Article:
Finance Minister concerned about looming recession

Finance Minister Enoch Godongwana said he is concerned that South Africa’s intensity of load-shedding could plunge the country into a recession.

Godongwana told CNBC Africa at the African Development Bank Annual Meetings in Sharma El Sheikh, Egpyt, that it’s difficult to know whether South Africa will experience a recession this year.

He said the country’s intensity of load-shedding will determine whether South Africa will hit a recession.

South Africa has experienced more than 130 days of load-shedding in 2023, as Eskom’s power stations continue to face breakdowns and supply shortages.

“At the moment, everyone does not look at us in a favourable light, and it boils down to the intensity of load-shedding,” said Godongwana.

“Even when speaking about the forecast of the economy, that debate rotates around the intensity of load-shedding.”

However, unlike many African peers, South Africa’s electricity woes do not stem from a financing problem. Rather, the country has a “critical problem” with its state-owned power company, Eskom.

This makes it difficult to predict the intensity of load-shedding going forward and, therefore, its impact on the economy. 

The South African Reserve Bank (SARB) governor Lesetja Kganyago said that load-shedding alone will deduct an estimated two percentage points from the country’s economic growth this year.

“Energy and logistical constraints remain binding on South Africa’s growth outlook, limiting economic activity and increasing costs,” said Kganyago at the latest Monetary Policy Committee (MPC) meeting.

SARB governor Lesetja Kganyago

Revenue and the rand

Godongwana said another factor that worries him regarding South Africa’s economic growth is the revenue the National Treasury saw in the first month of the year, which “did not look good”.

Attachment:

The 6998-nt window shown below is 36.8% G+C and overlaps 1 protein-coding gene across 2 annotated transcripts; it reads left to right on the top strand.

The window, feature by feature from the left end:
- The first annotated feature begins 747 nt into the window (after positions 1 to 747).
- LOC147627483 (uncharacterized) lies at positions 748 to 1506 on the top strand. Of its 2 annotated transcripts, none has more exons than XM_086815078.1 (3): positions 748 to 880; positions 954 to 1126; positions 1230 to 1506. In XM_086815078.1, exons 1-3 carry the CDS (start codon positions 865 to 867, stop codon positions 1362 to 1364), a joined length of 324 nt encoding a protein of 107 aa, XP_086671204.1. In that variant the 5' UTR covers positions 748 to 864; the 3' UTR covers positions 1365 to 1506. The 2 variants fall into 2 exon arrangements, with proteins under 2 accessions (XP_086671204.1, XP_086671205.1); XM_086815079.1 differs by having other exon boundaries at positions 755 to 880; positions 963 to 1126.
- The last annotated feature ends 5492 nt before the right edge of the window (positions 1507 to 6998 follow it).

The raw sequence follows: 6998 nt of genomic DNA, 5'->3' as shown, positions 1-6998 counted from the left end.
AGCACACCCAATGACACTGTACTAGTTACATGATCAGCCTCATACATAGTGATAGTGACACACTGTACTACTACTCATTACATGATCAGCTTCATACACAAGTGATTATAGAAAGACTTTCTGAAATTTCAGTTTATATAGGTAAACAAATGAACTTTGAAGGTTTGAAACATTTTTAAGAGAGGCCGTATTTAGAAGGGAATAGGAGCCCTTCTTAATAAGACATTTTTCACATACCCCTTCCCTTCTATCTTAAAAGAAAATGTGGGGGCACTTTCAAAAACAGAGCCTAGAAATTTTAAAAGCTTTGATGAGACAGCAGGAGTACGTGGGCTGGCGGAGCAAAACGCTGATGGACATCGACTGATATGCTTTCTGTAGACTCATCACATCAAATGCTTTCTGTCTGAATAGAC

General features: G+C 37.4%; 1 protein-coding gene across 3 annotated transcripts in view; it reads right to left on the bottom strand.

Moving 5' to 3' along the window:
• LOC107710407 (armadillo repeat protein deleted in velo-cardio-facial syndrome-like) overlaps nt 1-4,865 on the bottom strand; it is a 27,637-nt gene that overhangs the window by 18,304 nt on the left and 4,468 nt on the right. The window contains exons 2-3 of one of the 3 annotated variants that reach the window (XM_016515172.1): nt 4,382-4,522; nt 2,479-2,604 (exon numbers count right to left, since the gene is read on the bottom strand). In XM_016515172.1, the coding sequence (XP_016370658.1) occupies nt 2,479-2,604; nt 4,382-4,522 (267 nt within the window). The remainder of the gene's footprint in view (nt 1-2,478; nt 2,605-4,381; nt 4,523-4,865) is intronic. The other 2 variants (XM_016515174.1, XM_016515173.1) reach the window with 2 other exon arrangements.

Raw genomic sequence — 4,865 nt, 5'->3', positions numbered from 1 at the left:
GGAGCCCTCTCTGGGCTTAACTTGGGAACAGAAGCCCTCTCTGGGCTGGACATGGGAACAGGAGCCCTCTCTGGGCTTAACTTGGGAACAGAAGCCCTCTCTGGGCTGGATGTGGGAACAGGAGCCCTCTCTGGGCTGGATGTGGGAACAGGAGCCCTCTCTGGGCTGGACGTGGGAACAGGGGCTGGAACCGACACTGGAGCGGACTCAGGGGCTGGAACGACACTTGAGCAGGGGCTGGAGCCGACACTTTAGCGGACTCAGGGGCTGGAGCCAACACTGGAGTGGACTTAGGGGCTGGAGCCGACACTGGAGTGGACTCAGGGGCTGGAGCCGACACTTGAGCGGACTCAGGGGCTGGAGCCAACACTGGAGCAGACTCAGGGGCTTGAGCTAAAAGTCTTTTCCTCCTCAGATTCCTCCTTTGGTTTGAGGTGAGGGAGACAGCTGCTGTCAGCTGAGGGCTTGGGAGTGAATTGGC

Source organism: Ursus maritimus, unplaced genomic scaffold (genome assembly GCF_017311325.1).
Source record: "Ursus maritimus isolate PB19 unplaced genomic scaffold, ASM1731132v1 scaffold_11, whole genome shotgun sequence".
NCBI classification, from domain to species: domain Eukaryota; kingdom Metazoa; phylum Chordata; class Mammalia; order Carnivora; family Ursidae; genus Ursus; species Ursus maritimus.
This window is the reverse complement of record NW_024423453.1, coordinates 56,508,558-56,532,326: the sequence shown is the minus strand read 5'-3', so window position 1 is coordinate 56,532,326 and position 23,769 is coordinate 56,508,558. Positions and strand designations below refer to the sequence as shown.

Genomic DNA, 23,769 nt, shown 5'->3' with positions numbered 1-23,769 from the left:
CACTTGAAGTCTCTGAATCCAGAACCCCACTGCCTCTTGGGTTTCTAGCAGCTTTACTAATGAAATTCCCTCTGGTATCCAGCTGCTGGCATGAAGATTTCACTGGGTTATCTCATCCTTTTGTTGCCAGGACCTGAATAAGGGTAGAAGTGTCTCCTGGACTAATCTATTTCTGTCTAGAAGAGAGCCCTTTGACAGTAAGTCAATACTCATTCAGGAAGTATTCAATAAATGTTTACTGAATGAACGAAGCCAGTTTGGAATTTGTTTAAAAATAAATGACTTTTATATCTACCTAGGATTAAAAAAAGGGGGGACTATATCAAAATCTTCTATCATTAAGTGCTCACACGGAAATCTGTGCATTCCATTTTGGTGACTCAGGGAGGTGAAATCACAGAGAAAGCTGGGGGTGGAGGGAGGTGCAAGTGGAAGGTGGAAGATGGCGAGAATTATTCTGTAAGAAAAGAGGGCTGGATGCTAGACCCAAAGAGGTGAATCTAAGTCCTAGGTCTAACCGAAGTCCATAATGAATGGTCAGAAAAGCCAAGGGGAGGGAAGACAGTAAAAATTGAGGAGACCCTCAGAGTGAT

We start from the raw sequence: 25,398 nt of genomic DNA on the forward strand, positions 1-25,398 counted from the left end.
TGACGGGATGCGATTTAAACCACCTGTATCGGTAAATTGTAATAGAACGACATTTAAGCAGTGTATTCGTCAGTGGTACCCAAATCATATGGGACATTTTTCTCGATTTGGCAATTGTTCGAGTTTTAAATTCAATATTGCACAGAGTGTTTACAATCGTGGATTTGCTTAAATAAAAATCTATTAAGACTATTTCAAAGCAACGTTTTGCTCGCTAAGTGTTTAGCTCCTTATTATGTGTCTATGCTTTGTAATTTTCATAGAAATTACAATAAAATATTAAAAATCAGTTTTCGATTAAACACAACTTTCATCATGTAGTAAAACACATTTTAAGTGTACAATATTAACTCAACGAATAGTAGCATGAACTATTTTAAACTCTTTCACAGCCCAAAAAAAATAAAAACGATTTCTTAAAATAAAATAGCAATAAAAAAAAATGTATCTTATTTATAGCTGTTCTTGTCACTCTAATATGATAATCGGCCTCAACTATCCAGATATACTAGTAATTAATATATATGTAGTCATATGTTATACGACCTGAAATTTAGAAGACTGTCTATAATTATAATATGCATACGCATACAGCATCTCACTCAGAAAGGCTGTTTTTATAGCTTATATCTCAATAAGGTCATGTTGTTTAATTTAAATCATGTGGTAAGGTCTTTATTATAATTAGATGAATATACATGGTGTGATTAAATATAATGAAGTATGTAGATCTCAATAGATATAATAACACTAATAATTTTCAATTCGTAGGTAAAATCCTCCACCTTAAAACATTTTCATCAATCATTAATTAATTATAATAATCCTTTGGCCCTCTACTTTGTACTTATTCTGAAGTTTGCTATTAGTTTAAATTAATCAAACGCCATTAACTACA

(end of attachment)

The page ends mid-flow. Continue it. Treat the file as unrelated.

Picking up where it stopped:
He said this low revenue reflects the economy’s performance.

Godongwana also expressed concern over the weak rand, which causes problems for his department.

He said if the rand does not strengthen, it will greatly impact the country’s finances and negatively affect his budget.

However, he said the government could not do much about the currency’s weakness.

“There are very limited things the government can do. Many things are beyond the government’s control, like a sell-off of emerging market assets,” he said.


Many experts have said South Africa may already be in a recession and, if not, will see one soon.

Bloomberg reported in April that South Africa’s economy has likely already entered a technical recession

The BankservAfrica Economic Transactions Index, an early indicator of economic activity, dropped 1.7% in the first quarter compared with the prior three months.

A median estimate in a Bloomberg survey of analysts is for a quarterly GDP expansion of 0.2%. 

Several entities have lowered their expectations for South Africa’s GDP growth in 2023 due to ongoing load-shedding.

Rating agency Fitch reduced its 2023 GDP growth forecast for South Africa to just 0.2% in March, largely due to the effects of ongoing load-shedding.

The International Monetary Fund predicts only 0.1% GDP growth for the country in 2023 due to “a significant increase in the intensity of power cuts, as well as the weaker commodity prices and external environment”.

The SARB lowered its expectations for the country’s growth at its March MPC meeting, predicting a mere 0.2%. However, at its most recent meeting, the SARB’s expectations were revised slightly upwards to 0.3%.